Furthermore, under conditions (12.1) and (10.2), put

c0 +i∞

1

’At

et» (I» + A)’1 d» (c0 > ’β(A)).

e := (12.4)

2πi c0 ’i∞

Since the non-real spectrum of A is bounded, the integral in (12.4) converges

in the sense of the Laplace transformation. Clearly, function ezt is non-

analytic at in¬nity. Let An = AP (n). According to (12.4) and (12.3),

c0 +i∞

1

’At

et» (I» + An )’1 P (n)d» = e’An t P (n).

e P (n) =

2πi c0 ’i∞

Due to Theorem 7.10.1

∞

tk gI (An )

k

’tβ(An )

exp [’An t] ¤ e ,

(k!)3/2

k=0

since An is bounded. Letting in this relation n ’ ∞, we get

Theorem 7.12.2 Let conditions (10.2) and (12.1) hold. Then

∞

tk gI (A)

k

’tβ(A)

exp [’At] ¤ e (t ≥ 0).

(k!)3/2

k=0

This theorem is exact. Indeed, let A be normal. Then we have

exp [’At] = e’tβ(A) , t ≥ 0.

7.13. Triangular Representations of Functions 115

For a scalar-valued function h de¬ned on [0, ∞), let the integral

∞

e’At h(t)dt

¦(A) =

0

strongly converges. Denote,

∞

k

gI (A)

e’tβ(A) |h(t)|tk dt (k = 0, 1, ...).

θk (¦, A) :=

(k!)3/2 0

Then due to Theorem 7.12.2,

∞

¦(A) ¤ θk (¦, A),

k=0

provided the integrals and series converge. In particular, let

β(A) > 0. (12.5)

Then ∞

1

’m

e’At tm’1 dt (m = 1, 2, ...).

A =

(m ’ 1)! 0

In this case

∞

k

gI (A)

e’tβ(A) tm+k’1 dt.

θk (¦, A) =

(m ’ 1)!(k!)3/2 0

Therefore

∞ k

(k + m ’ 1)!gI (A)

’m

¤

A . (12.6)

(m ’ 1)!(k!)3/2 β(A)m+k

k=0

In addition, under (12.5)

∞

1

’ν

e’At tν’1 dt (0 < ν < 1),

A =

“(ν) 0

where “(.) is the Euler Gamma-function. Hence,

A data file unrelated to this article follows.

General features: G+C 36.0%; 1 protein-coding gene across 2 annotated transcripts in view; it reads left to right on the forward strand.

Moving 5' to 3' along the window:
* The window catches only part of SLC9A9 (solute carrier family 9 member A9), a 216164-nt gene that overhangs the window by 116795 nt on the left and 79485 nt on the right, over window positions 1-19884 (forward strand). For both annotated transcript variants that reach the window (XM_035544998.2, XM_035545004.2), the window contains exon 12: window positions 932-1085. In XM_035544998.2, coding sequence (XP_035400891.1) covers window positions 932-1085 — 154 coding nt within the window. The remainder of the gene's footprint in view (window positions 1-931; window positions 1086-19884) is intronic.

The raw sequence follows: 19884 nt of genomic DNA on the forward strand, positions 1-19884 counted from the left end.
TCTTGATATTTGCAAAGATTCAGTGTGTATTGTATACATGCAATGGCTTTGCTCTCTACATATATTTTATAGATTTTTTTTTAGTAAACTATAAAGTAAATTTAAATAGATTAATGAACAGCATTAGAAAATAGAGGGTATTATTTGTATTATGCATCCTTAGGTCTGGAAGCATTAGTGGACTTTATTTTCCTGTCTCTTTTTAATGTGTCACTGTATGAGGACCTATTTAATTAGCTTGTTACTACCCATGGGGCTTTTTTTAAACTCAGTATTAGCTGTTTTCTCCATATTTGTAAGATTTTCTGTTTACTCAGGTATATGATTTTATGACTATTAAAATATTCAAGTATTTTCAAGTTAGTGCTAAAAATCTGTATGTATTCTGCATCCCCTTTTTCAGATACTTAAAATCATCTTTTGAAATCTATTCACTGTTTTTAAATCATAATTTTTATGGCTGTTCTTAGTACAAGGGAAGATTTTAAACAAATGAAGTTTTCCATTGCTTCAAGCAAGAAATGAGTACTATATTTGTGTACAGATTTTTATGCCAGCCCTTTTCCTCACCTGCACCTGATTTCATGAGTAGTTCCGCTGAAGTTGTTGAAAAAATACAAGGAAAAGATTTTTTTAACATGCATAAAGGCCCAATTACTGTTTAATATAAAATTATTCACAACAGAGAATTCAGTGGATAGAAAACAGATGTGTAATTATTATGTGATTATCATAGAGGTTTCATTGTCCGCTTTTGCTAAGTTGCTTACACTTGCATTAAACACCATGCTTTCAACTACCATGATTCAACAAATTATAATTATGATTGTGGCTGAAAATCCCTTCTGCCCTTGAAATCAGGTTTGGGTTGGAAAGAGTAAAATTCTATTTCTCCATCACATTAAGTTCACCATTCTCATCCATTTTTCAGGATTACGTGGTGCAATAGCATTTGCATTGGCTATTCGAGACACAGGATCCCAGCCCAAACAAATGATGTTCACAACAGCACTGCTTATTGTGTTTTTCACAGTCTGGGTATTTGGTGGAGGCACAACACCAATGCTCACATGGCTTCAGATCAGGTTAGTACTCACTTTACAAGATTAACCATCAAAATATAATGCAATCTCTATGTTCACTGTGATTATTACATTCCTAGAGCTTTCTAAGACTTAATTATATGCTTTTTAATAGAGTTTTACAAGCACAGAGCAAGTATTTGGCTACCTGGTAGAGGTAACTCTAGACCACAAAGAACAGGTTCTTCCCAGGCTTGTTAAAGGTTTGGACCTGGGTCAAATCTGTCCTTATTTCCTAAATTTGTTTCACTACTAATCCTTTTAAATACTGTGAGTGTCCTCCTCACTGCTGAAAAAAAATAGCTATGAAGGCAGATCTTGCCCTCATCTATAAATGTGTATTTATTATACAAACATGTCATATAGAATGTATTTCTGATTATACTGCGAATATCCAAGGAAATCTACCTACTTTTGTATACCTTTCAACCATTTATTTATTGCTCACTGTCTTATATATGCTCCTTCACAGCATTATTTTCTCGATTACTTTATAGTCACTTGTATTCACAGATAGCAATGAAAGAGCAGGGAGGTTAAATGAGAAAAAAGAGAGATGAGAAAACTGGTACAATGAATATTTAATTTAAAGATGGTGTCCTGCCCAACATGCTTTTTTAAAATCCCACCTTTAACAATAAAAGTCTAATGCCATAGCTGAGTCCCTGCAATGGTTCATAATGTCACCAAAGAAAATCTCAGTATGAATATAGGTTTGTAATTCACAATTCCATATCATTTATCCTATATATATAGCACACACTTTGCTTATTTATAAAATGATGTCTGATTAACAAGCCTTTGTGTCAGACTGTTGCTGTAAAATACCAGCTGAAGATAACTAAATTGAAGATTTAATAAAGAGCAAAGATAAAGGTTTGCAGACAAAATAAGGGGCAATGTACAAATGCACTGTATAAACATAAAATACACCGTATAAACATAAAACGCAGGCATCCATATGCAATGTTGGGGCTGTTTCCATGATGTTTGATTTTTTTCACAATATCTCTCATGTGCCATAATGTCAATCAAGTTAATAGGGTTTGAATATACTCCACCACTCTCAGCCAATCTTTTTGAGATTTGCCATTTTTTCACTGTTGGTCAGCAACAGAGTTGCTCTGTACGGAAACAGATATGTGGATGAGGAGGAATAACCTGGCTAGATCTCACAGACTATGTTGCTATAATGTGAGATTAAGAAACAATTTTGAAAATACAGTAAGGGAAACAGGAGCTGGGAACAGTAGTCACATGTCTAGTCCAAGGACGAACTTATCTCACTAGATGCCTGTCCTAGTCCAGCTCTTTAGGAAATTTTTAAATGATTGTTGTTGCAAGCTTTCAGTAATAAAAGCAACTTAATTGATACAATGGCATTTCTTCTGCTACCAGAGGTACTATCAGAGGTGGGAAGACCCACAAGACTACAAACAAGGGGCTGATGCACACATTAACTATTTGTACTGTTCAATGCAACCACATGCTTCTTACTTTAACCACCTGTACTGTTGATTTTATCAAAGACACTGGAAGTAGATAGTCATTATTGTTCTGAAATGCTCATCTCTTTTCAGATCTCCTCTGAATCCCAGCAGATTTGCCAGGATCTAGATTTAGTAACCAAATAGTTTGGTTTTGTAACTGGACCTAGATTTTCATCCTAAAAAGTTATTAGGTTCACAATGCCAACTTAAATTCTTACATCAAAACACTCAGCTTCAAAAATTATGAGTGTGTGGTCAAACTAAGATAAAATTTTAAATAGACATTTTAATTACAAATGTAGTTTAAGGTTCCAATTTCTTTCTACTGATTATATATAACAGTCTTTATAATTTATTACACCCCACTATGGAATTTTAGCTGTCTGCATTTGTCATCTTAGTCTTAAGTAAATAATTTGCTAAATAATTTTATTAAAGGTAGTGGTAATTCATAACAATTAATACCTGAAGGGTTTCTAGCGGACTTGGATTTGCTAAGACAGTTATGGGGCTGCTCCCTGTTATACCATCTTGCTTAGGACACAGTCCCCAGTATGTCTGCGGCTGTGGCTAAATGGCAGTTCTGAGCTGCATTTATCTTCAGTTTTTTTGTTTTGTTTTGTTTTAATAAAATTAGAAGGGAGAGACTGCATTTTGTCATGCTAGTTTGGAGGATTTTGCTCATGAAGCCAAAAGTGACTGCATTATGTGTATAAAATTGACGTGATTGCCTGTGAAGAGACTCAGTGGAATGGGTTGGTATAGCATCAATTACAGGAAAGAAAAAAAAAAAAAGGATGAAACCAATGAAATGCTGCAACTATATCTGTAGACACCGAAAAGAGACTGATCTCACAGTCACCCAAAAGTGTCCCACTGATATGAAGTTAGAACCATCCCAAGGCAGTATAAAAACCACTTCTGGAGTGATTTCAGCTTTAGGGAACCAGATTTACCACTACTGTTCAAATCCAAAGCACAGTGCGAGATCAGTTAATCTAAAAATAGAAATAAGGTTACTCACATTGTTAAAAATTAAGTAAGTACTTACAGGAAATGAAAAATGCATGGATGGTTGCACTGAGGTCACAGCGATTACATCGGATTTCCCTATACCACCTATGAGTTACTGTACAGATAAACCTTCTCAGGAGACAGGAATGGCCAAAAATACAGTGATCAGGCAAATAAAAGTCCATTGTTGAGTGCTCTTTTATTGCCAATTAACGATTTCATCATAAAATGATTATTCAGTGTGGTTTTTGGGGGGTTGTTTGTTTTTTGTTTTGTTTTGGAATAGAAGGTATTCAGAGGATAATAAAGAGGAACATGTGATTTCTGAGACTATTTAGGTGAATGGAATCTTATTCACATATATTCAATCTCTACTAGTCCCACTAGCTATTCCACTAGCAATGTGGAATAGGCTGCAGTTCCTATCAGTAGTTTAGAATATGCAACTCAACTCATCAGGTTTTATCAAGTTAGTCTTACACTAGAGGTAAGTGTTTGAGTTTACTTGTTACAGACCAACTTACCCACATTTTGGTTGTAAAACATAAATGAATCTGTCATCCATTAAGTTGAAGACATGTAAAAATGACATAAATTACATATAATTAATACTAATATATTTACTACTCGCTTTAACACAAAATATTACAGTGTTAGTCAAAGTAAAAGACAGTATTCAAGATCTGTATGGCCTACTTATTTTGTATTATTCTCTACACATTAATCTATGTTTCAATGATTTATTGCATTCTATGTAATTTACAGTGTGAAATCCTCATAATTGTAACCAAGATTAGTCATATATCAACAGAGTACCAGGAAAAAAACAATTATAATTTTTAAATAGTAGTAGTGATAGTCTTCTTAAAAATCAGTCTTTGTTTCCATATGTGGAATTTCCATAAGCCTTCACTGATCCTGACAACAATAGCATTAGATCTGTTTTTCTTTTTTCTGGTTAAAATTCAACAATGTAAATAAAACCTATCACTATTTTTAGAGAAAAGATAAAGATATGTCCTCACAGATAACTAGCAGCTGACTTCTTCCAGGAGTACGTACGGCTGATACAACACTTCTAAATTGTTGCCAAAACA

∞ k

“(ν + k)gI (A)

’ν

¤

A . (12.7)

“(ν)(k!)3/2 β(A)k+ν

k=0

7.13 Triangular Representations of

Regular Functions

Lemma 7.13.1 Let a bounded operator A admit a triangular representation

with some maximal resolution of the identity. In addition, let f be a function

analytic on a neighborhood of σ(A). Then the operator f (A) admits the

triangular representation with the same maximal resolution of the identity.

Moreover, the diagonal part Df of f (A) is de¬ned by Df = f (D), where D

is the diagonal part of A.

116 7. Functions of Non-compact Operators

Proof: Due to representations (10.1) and (2.2),

1 1

f (»)R» (D)(I + V R» (D))’1 d».

f (A) = ’ f (»)R» (A)d» = ’

2πi 2πi

C C

Consequently,

1

f (A) = ’ f (»)R» (D)d» + W = f (D) + W, (13.1)

2πi C

where

1

f (»)R» (D)[(I + V R» (D))’1 ’ I]d».

W =’

2πi C

But

(I + V R» (D))’1 ’ I = ’V R» (D)(I + V R» (D))’1 (» ∈ C).

We thus get

1

W= f (»)ψ(»)d»,

2πi C

where

ψ(») = R» (D)V R» (D)(I + V R» (D))’1 .

Let P (.) be a maximal resolution of the identity of A. Due to Lemma 7.3.3,

for each » ∈ C, ψ(») is a Volterra operator with the same m.r.i. Since P (t)

is a bounded operator, we have by Lemma 7.3.2

(P (t0 + 0) ’ P (t0 ))W (P (t0 + 0) ’ P (t0 )) =

1

f (»)(P (t0 + 0) ’ P (t0 ))ψ(»)(P (t0 + 0) ’ P (t0 ))d» = 0

2πi C

for every gap P (t0 + 0) ’ P (t0 ) of P (t). Thus, W is a Volterra operator

thanks to Lemma 7.3.1. This and (13.1) prove the lemma. 2

7.14 Triangular Representations

of Quasiunitary Operators

A bounded linear operator A is called a quasiunitary operator, if A— A ’ I is

a completely continuous operator.

Lemma 7.14.1 Let A be a linear operator in H satisfying the condition

A— A ’ I ∈ Cp (1 ¤ p < ∞), (14.1)

and let the operator I ’ A be invertible. Then the operator

B = i(I ’ A)’1 (I + A) (14.2)

(Cayley™s transformation of A) is bounded and satis¬es the condition B ’

B — ∈ Cp .

7.15. Functions of Quasiunitary Operators 117